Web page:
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Calling the Bluff

by Kiran Jhamb
(Nagpur, Maharashtra, India )

The brand new DIL (daughter-in-law) had no idea of the game plan. An educated girl, who entered into a family where the matriarch was ill, was shocked at the neglect. She decided to take the reins into her hands. It was family history that the mother had a hole in her ‘hard (heart)’ and had brought up the family - three sons and two daughters - singlehandedly. She had been a beauty in her time - the husband had still to emerge from the thankful mode of being so lucky as to have landed such a prize. You could say he was in a semi-permanent state of silence and she to her credit, had never fallen into the common way of thinking that she did not have any power. She knew she had power and used it ruthlessly and unscrupulously.

The children were very grateful and were never allowed to forget that how she had toiled, sacrificed to raise them. The new DIL pitied the men of her family. Silly, nincompoops - couldn’t they take her to a metro and get her checkup done? It was long overdue. The MIL (mother-in-law) had been overworked, stretched beyond her limits in arranging the marriage of the youngest son. The astonished brand new DIL watched the rumblings of the storm gather momentum and then the MIL disappeared. The family knew the routine. They immediately rushed to the government hospital. There she reclined like a queen on the hospital bed. She had ordered the doctor, “ Sulyne laga do”(inject saline, start the iv). It was a small town. The doctor knew the family, and also the history that the papers will be duly filled and bills paid by the men of the family in due course of time.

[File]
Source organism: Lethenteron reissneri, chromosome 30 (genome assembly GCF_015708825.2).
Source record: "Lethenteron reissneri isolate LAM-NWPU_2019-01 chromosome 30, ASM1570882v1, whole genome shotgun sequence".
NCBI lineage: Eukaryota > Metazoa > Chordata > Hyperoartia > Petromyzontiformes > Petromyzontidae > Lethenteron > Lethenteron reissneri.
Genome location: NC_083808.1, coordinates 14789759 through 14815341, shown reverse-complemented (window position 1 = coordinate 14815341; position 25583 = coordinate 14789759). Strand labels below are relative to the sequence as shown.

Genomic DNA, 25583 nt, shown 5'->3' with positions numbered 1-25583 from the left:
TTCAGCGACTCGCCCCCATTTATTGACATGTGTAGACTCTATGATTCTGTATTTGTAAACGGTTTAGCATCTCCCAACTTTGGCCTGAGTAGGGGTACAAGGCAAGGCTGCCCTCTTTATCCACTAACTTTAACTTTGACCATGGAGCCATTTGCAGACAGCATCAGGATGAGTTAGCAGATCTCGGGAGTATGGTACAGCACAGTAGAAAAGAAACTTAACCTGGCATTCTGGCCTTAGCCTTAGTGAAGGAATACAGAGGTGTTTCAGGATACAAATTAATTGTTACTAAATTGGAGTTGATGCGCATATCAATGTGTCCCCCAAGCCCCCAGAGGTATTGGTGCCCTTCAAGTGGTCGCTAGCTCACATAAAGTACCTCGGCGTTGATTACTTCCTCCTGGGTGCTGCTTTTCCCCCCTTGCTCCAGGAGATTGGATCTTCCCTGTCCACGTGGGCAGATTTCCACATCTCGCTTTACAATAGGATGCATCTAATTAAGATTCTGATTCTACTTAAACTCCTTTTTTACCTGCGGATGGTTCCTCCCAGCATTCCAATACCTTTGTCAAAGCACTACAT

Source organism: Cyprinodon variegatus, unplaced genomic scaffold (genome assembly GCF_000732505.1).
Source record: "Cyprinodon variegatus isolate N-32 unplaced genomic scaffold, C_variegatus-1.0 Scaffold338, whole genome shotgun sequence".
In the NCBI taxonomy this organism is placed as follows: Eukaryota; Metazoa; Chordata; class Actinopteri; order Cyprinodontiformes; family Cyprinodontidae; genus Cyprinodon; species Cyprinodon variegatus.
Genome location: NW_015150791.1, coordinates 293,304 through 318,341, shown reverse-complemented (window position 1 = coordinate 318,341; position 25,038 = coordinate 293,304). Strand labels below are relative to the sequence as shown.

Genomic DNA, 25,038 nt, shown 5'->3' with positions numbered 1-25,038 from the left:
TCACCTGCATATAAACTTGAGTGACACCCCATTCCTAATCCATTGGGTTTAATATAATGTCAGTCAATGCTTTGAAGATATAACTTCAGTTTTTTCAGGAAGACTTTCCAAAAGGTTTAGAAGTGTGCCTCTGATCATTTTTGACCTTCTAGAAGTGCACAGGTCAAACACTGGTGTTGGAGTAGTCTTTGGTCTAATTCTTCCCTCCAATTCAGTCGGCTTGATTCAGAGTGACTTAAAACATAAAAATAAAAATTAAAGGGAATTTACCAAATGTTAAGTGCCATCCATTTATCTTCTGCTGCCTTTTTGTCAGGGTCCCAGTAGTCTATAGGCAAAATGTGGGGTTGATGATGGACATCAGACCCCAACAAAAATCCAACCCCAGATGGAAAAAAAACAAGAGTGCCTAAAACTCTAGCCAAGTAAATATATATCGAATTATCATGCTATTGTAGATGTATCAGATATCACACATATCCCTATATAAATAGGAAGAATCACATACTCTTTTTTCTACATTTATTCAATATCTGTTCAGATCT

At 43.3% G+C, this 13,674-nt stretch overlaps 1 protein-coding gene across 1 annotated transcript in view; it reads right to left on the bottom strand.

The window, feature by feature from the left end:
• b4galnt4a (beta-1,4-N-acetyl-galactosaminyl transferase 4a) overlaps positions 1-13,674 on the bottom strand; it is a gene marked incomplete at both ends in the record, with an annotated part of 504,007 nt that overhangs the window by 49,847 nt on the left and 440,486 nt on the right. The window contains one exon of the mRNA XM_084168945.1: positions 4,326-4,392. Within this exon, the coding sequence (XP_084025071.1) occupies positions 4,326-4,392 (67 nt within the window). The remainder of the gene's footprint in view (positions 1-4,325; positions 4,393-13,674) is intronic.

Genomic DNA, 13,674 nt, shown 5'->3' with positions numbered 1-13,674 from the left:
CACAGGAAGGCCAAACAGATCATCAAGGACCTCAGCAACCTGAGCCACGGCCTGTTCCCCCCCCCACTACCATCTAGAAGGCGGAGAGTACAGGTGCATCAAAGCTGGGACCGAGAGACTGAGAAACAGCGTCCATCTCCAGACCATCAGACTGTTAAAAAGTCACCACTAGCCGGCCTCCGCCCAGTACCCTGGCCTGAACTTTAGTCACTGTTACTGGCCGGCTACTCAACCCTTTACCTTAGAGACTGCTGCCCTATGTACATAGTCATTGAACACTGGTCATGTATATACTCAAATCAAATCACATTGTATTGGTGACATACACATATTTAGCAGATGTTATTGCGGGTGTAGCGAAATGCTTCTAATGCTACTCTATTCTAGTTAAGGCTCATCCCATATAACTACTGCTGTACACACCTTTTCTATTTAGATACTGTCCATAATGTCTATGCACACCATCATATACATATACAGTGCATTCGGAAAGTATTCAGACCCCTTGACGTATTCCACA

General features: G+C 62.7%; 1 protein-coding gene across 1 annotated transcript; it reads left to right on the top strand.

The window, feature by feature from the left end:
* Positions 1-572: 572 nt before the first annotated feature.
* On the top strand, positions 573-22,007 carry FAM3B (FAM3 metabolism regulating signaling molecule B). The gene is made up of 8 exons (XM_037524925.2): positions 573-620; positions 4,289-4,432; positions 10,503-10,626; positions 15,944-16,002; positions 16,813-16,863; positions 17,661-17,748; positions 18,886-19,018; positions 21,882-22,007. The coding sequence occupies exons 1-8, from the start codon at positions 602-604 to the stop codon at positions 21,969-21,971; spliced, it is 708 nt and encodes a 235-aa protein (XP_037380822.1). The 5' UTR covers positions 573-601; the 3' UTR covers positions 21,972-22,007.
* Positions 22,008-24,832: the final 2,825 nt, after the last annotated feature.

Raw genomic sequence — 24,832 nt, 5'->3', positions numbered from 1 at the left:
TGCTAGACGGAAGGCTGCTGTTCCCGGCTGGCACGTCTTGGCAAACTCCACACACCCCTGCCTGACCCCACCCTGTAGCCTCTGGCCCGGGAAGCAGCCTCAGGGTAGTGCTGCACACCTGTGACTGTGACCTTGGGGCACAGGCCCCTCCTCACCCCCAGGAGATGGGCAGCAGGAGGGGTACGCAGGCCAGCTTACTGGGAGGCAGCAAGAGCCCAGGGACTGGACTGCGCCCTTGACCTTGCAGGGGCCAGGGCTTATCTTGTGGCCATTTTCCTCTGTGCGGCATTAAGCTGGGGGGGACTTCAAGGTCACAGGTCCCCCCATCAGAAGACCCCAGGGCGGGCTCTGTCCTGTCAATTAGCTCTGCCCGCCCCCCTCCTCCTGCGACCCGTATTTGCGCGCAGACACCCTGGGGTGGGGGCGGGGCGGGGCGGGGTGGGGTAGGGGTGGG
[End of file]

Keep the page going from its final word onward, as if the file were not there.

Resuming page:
When the husband and sons tried to enter the room, she screeched and warned them if they dared to enter, she will smash the saline bottle, stand, furniture and everything. They stopped in their tracks. She bargained and got her way over what had been denied to her. Once they agreed to her terms and conditions, she graciously consented to come home. The new DIL was impressed by her modus-operandi - how she had turned a disadvantage to an advantage. She wanted to do something for such a smart lady - who knew how to manoeuvre people without having done any course in behavioral psychology.

Back came the DIL to Nagpur and her job. She invited the MIL to her new home. During MIL’s visit the DIL suggested a routine health checkup. The MIL felt gratified and happily entered the hospital. Little did she realize that the DIL was taking her to the best cardiologist in the city. The tests continued for two days. The results made MIL grim and DIL full of grins. The MIL was fine except aging and had never had a hole in the heart. In her innocence the DIL had done a great harm to the MIL. Her ‘ brahmastra’( the deadliest divine weapon) for pressurizing the family to bow to her
wishes had been taken away. Her amour, her armory, her ammunition - emptied by a chit of a girl! She never forgave the DIL but decided to keep away from her.